Gasherbrum II, north face, first north-south crossing of the mountain, alpine style. We left Italy for Pakistan in early June, reaching Islamabad and then Kashgar, China in the following days. After waiting two days for the trucks coming from the Karakoram Highway, which had been blocked
by a landslide, we left for Ilik, the last village reachable by motor vehicles. Two or three days later, crossing the storied Aghil Pass, we entered the wild Shaksgam Valley with our caravan of camels. In a further three days of trekking we reached the Gasherbrum North Glacier and then spent two weeks crossing the glacier and attempting to find a good location the base camp, and also a route for the camels carrying our equipment. On June 24 advanced base camp was finally set up, and we were all in our tents.
Trying to take advantage of the good weather, Karl, Michele, and Spaniards Mikel Zabalza, Josu Bereziartua, and Juan Vallejo (the “Al filo de lo Imposible” team) inspected the mountain, finding two climbing lines. The Spaniards wanted to retrace and complete the path of Kari Kobler’s 2006 Swiss expedition along the east ridge, while we decided to try the northern spur that rises vertically to GII’s summit: an absolutely elegant line noted in 1983 by Agostino Da Polenza and Kurt Diemberger.
To reach the spur, which rises above an icy plateau at about 5,800m, we climbed a 1,000m rock pillar (UIAA 5+, 6) next to huge collapsing overhanging seracs. This is the only place where we put fixed ropes, but we considered this pillar part of the approach, not part of the climb, which begins at the plateau. Within a few days we overcame the pillar and placed an advanced camp on the upper plateau. The weather had been unstable since the beginning of July, and we spent weeks in acclimatizing climbs on the surrounding peaks, waiting for a better weather forecast from our contacts in Innsbruck. These climbs also allowed us to assess our climbing line from various points of view, confirming that climbing the spur in alpine style would be possible. On July 18 we learned that a brief good-weather window was coming, and we went quickly up to the advanced camp. The next day we climbed for over 12 hours on the spur to an “eagle’s nest” at about 6,900m, where we put the bivouac tent. The route so far had been exposed and mixed, predominantly on ice slopes of 50° to 70°. The wall was dangerous because of seracs and threatening avalanches, which sometimes fell only a few hours after we passed. On July 20 we decided to leave before dawn, but when we glanced out of the tent, the sky was overcast, and the wind cut our faces. So we waited, trusting in a forecast that said the weather should be good for a day and a half. We started climbing at 9 a.m.; fortunately, the wall here was less exposed to the seracs, even if it was increasingly steep.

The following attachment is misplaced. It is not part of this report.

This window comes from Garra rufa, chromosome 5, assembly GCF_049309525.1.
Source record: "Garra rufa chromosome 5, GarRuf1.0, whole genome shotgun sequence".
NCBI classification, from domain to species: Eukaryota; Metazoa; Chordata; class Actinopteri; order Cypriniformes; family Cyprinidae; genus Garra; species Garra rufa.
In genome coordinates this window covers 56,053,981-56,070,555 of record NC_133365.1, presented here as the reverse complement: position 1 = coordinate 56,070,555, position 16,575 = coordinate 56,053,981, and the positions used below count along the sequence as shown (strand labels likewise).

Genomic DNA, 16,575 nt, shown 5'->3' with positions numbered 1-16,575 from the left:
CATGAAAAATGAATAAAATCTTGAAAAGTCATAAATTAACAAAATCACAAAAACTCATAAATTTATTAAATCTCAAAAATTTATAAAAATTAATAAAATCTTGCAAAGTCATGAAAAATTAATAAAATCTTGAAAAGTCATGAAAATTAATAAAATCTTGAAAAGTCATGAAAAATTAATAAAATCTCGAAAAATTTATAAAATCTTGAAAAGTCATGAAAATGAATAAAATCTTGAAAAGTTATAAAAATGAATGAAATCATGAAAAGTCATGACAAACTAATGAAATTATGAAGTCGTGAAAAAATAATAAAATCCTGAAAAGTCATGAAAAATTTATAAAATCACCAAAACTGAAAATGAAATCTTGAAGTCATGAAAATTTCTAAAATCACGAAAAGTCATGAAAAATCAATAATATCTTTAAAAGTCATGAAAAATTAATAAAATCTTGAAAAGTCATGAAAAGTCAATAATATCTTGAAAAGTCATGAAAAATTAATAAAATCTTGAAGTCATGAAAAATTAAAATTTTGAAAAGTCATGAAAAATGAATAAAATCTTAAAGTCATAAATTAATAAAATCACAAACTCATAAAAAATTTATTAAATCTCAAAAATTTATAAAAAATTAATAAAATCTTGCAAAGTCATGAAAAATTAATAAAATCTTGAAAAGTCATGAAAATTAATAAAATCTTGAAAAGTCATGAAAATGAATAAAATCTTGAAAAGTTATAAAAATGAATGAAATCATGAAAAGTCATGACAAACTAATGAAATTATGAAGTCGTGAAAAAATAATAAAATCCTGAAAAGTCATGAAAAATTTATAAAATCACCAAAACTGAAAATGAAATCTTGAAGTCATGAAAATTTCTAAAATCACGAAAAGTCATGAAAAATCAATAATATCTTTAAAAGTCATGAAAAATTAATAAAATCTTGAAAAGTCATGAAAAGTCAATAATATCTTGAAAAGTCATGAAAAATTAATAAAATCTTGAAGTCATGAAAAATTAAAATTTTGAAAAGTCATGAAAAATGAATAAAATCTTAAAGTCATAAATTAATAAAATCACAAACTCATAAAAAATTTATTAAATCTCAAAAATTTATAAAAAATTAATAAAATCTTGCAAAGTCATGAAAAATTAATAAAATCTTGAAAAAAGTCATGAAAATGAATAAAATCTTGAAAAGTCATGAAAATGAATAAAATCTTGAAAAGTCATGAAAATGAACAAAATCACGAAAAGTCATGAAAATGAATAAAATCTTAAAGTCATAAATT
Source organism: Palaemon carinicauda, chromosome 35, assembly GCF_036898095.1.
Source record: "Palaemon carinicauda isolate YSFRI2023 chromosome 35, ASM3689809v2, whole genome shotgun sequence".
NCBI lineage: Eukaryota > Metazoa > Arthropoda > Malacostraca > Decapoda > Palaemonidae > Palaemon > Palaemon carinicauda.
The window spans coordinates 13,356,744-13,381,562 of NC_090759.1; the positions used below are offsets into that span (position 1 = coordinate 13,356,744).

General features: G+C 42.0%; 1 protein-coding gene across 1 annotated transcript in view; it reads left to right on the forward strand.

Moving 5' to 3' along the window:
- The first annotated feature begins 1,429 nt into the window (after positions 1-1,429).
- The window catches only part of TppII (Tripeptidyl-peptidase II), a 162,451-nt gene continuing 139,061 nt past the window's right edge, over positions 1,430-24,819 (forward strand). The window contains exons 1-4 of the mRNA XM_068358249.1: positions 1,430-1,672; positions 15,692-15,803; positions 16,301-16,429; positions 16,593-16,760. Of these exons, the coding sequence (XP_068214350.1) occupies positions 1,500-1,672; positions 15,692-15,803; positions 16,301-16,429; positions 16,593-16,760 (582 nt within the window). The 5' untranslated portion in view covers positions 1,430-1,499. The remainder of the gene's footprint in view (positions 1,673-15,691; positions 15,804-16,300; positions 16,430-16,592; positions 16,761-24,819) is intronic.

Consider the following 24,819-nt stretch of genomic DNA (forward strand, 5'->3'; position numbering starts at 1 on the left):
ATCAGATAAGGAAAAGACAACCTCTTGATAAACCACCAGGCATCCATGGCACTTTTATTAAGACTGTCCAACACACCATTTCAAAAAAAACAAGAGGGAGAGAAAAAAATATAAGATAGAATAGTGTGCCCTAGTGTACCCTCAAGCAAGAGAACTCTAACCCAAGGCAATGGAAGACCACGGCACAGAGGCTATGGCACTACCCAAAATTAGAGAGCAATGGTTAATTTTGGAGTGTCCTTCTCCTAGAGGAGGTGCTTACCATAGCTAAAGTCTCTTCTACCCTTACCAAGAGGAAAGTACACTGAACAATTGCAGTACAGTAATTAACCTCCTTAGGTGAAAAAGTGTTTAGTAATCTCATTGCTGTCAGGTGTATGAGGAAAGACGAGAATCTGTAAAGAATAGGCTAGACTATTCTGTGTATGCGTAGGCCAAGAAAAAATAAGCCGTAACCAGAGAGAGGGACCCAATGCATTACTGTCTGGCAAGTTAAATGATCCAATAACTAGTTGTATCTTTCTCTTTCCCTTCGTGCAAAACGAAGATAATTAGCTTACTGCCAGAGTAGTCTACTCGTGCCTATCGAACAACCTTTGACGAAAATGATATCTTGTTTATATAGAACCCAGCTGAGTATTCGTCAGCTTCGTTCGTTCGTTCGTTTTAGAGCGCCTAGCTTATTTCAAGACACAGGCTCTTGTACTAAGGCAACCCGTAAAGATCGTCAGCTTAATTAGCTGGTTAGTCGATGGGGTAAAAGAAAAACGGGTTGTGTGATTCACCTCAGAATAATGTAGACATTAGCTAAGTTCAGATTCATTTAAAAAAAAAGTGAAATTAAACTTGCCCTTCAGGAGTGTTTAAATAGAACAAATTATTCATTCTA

Karl and I were worried for Michele, who had been unable to drink and eat anything for two days. We were together when we left the spur, at about 7,500m. Then Karl and I headed toward the top while Michele followed more slowly. From this point the snow was harder, and the wind finally eased. At 8 p.m. we arrived on top—8,035m. But we weren’t finished yet. We decided not to return down the ascent route, as it was too dangerous. We preferred the Pakistani side, even though it was loaded with deep snow and unclimbed this season.
After phone and radio calls with home and with Juan Carlos Tamayo at base camp, where the Spaniards had returned after failing on the northeast ridge, we called Michele. He had reached 7,850m, but it was late, and we decided to meet him on the col between GII and GIII. So we didn’t take the normal route, but descended from the west ridge to about 7,500m. In the dark we met Michele and together started down under the light of a few stars. We traversed the south face in deep snow searching for the normal route. We got it but suddenly lost it again, entering a couloir that led to the edge of a huge serac. At about midnight we biviede without tents at about 7,000m. In the morning, with a series of rappels and traverses, we reached the normal route and then Camp 3, strangely deserted. Later we learned that the mountain had been abandoned because of an avalanche that a few days earlier had claimed victims near Camp 2.
People were waiting for us at Camp 1. After a refreshing break, we left for base camp. Just above there we met Italian friends who welcomed us with “luxury goods.” Special thanks to the Ev-K2 Cnr Committee, Autogrill, Mico Sport, and Montagna.org.
Daniele Bernasconi, Italy